At that time the Bureau had just finished and published its ‘Review of the Bureau of Meteorology’s Automatic Weather Stations’ in direct response to a front-page article by Graham Lloyd in The Australian on August 1, 2017 that showed Lance Pidgeon and I at the Goulburn airport – where the Bureau had admitted it had been limiting how cold temperatures could be recorded for some 15 years.

When Otto Weiss queried whether it really was the case that the Bureau took spot-readings, rather than numerically averaging, I showed him the review and quoted form pages 22 where it explains:

“One-minute maximum air temperature is the maximum valid one-second temperature value in the minute interval.

I also explained that the Bureau takes the lowest one-second spot reading as the minimum, but that until recently the Bureau had sent a limit of minus 10 degrees Celsius on how cold a temperature could actually be recorded.

I explained that the Bureau also records the last one-second temperature value in each minute interval. Otto Weiss explained this was the value that would be most useful, the last second in each minute. He suggested that if the Bureau’s new resistance probes with data loggers had time constants that mimicked mercury thermometers as the Bureau claimed, then it was the last second in each minute that should be recorded and the highest of these could become the maximum temperature for each day. That was his hypothesis.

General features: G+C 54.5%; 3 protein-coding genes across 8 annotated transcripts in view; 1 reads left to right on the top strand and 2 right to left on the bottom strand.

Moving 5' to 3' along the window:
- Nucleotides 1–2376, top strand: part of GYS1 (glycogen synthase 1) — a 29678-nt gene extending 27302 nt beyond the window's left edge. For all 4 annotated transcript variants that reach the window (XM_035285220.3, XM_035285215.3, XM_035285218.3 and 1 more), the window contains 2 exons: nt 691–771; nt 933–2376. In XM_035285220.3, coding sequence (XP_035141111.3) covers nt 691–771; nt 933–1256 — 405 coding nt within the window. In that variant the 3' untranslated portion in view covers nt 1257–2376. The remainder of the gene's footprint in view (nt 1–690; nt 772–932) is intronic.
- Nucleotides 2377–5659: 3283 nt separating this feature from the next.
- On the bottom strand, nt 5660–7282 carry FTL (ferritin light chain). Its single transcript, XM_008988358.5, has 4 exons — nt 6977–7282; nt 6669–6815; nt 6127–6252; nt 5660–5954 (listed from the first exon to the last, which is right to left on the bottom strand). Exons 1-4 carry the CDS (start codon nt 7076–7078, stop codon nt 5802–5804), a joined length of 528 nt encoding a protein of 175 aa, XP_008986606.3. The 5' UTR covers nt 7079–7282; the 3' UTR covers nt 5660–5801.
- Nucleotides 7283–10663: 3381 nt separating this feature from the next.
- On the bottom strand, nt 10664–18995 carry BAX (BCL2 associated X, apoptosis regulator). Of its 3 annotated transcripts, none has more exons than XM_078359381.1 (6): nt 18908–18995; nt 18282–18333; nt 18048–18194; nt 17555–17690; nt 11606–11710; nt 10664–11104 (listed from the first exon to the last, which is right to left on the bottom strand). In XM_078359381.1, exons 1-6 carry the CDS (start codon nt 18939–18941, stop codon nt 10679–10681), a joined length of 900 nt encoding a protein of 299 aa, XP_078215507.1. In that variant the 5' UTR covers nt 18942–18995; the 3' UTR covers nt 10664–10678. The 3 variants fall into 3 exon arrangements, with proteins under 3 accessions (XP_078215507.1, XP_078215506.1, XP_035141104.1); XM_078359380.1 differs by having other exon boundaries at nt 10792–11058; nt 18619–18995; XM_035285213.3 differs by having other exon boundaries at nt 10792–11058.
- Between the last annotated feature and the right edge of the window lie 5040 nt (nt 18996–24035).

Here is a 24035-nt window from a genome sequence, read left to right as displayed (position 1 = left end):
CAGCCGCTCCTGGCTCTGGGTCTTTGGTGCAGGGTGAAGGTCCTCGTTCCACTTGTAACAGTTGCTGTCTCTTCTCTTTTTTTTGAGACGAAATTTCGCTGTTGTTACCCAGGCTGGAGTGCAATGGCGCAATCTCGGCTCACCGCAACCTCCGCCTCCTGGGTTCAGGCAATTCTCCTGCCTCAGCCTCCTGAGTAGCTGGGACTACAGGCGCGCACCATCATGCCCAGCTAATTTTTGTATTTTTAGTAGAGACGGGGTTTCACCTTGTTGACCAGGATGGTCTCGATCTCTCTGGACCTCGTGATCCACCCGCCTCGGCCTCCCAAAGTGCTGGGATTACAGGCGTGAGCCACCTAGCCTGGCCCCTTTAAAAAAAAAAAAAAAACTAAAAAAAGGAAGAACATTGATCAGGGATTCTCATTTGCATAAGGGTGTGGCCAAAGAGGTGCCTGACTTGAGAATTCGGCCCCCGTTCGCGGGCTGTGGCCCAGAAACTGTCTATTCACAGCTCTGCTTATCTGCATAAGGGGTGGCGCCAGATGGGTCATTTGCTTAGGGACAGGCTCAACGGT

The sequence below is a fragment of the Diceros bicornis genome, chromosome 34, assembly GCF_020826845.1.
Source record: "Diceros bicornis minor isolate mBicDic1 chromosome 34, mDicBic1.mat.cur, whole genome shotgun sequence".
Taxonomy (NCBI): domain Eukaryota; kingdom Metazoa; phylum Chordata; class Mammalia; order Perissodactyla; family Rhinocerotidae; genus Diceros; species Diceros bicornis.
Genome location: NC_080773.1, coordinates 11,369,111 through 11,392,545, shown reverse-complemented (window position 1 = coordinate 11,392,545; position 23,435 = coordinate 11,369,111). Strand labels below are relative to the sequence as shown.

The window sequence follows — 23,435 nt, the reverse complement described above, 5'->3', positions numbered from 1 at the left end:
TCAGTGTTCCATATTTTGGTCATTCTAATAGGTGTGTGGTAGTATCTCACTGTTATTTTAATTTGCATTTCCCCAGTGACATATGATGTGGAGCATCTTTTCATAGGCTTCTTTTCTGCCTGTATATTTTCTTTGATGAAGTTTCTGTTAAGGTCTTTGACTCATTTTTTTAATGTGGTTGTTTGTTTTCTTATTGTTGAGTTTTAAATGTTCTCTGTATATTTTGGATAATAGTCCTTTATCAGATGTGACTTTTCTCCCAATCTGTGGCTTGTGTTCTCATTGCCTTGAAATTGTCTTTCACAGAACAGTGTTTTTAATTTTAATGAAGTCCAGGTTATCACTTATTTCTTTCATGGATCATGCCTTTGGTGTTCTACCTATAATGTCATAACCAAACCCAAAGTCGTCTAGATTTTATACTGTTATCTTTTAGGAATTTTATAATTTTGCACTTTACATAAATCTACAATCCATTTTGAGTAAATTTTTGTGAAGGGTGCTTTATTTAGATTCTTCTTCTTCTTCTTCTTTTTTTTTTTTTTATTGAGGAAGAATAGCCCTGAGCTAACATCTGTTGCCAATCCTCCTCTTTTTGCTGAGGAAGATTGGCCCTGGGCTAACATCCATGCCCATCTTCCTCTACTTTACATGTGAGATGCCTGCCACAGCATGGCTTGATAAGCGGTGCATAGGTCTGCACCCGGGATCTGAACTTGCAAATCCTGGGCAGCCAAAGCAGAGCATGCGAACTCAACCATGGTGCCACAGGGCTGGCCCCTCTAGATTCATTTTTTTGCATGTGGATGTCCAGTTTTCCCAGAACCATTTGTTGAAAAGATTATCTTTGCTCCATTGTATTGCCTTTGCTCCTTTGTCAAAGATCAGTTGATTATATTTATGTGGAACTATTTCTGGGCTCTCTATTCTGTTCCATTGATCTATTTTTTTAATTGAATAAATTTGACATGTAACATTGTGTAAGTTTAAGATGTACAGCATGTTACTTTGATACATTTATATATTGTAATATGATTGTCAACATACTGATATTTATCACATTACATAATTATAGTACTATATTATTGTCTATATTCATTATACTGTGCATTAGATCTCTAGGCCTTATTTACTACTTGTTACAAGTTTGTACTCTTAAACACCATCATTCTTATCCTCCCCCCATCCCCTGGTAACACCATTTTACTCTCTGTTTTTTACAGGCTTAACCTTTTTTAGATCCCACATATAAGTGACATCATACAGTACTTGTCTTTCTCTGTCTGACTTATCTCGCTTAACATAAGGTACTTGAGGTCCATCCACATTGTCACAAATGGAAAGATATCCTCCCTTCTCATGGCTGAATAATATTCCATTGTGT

It was two years later that I tested Otto Weiss’s hypothesis after purchasing batches of daily one-second data for Canberra, Adelaide and Melbourne.

I have co-authored a 27-page report that sets out our method, results and conclusions.

Like the Ayers and Warner paper, this analysis was ready for publication in 2020. Entitled ‘One Minute Surface Air Temperature Observation – Adelaide, Canberra, Melbourne’ it, however, remains unpublished. Unlike Ayers and Warne, I no-longer have any colleagues willing to risk publishing me in a mainstream climate science journal. The last editor who published me had his journal shutdown: GeoResJ was discontinued in 2018.